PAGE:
Jacqui Reed, Senior Associate in the Employment Law, Pensions and Incentives team in Johannesburg, South Africa was recently quoted in Netwerk24 on her views regarding the decision by many employers to abandon mandatory vaccination policies from their workplaces.

Are employers required to comply with any regulatory requirements prior to withdrawing the mandatory vaccination policy? Is it necessary to conduct a further risk assessment and consultation process?

The Code of Practice: Managing Exposure to SARS-COV-2 in the Workplace, 2022 took effect after the National State of Disaster was brought to an end with effect from 5 April. The Code of Practice replaced the previous Direction on Occupational Health and Safety Measures in Certain Workplaces, which was in effect from 11 June 2021 to 4 April 2022. Both the Code and the Direction make provision for the implementation of a mandatory vaccination policy by an employer provided certain procedures are followed, i.e. conducting a risk assessment and developing a plan based on that risk assessment. If the risk assessment indicates that it would be appropriate to implement a mandatory vaccination policy, then the employer is obliged to consult with the relevant stakeholders. Once the consultation period has concluded and the employer is comfortable that it would be appropriate having considered the employees’ submissions relating to the implementation of the policy, to implement the policy, then it may do so. It will then be required to deal with individual objections to the policy and assess whether the objection is valid and whether it is possible to reasonably accommodate the employee. In circumstances where there is no valid objection, the employee may be dismissed.

Regardless of the status of the Code, which is still in effect, employers and employees remain obliged to comply with the Occupational Health and Safety Act and ensure a safe and healthy working environment as far as reasonably practicable.

Employers are permitted to introduce policies and procedures in accordance with their operational requirements and doing so does not constitute a change to an employee’s terms and conditions of employment. Insofar as the mandatory vaccination policy, the law provided for an extensive consultation process before implementation, which is not the norm for all policies and procedures in the workplace. Given the sensitivity of the issue, the requirement to conduct an extensive consultation process is understandable and reasonable.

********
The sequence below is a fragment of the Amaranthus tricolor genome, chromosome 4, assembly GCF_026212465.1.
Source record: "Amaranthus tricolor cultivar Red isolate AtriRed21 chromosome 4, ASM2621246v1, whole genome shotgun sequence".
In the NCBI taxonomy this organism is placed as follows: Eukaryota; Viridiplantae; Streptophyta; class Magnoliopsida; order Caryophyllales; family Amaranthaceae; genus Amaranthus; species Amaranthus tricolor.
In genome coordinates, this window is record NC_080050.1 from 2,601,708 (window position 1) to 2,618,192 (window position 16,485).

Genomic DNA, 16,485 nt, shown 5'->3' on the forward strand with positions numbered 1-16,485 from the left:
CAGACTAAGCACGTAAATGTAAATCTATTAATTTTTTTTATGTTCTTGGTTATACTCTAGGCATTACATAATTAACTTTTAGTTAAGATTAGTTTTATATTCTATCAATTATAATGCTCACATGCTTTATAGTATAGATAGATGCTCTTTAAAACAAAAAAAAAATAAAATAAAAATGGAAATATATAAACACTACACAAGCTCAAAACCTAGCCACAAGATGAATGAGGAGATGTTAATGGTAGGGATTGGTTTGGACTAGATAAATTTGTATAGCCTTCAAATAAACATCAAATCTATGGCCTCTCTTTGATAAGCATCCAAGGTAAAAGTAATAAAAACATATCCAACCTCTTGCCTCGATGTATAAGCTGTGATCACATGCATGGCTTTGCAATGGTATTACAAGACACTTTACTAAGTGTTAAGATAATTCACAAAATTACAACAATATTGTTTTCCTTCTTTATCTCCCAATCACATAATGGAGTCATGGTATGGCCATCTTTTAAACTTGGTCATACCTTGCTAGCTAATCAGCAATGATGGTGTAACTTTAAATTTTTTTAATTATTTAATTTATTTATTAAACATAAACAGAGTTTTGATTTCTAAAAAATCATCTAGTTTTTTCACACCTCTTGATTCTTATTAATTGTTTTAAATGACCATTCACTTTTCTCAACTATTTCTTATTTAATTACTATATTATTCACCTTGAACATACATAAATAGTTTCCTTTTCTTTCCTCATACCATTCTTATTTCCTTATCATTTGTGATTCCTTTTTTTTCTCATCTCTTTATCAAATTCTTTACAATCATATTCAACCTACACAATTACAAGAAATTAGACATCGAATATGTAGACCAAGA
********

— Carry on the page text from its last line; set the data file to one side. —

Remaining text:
Whilst the Code does not make provision for consultation in the event that the mandatory vaccination policy is no longer applicable, it would be prudent for an employer to conduct a consultation process prior to doing so for the following reasons:

  1. there remains an obligation to maintain and provide a safe and healthy working environment on an employer. If an employer implemented the vaccination policy on the basis that it is required to provide a safe and healthy working environment, it would need to be able to justify why it now believes the mandatory vaccination policy is not necessary in light of that obligation. It may be able to do so if the majority of the workforce is in vaccinated and the number of employees who have become seriously ill or have died since its implementation has reduced significantly as a direct result of its high vaccination rate;
  2. there have been employees who have been dismissed for refusing to comply with a mandatory vaccination policy. The employer may need to be able to distinguish those employees and circumstances from current circumstances in the event that further disputes arise;
  3. provision is made in the Code for employees to refuse to work in the event that circumstances arise which, with reasonable justification, appear to the employee / health and safety representative to pose an imminent or serious risk of their exposure to COVID-19.

Can an employee refuse to work where the mandatory vaccination policy has been withdrawn?

In circumstances where an employee refused to work on the basis that a withdrawal of the policy will result in an unsafe working environment, it would be important to be mindful of clause 15 of the Code which provides that employees may refuse to work in the event that circumstances arise which, with reasonable justification, appear to the employee / health and safety representative to pose an imminent or serious risk of their exposure to COVID-19. An employee who refuses to work is to inform the employer which must then consult with the appropriate stakeholders and endeavour to resolve the dispute. If it cannot be resolved, the employer is required to notify the inspector within 24 hours and advise the employee and relevant stakeholders that the inspector has been notified.

The effect of this provision is that where an employee can justify his / her refusal to work because the removal of the mandatory vaccination policy poses an imminent or serious risk of exposure, the employer will need to be able to provide a valid justification for its reasons for removal of the mandate.

Conclusion

In light of the significant easing of restrictions and the lifting of the National State of Disaster, it is probable that an employer would be able to justify the decision but it would be prudent to consult with employees before doing so.

For more information, please contact Jacqui Reed or your usual Herbert Smith Freehills contact

Jacqui Reed
Jacqui Reed
Senior Associate
+27 10 500 2648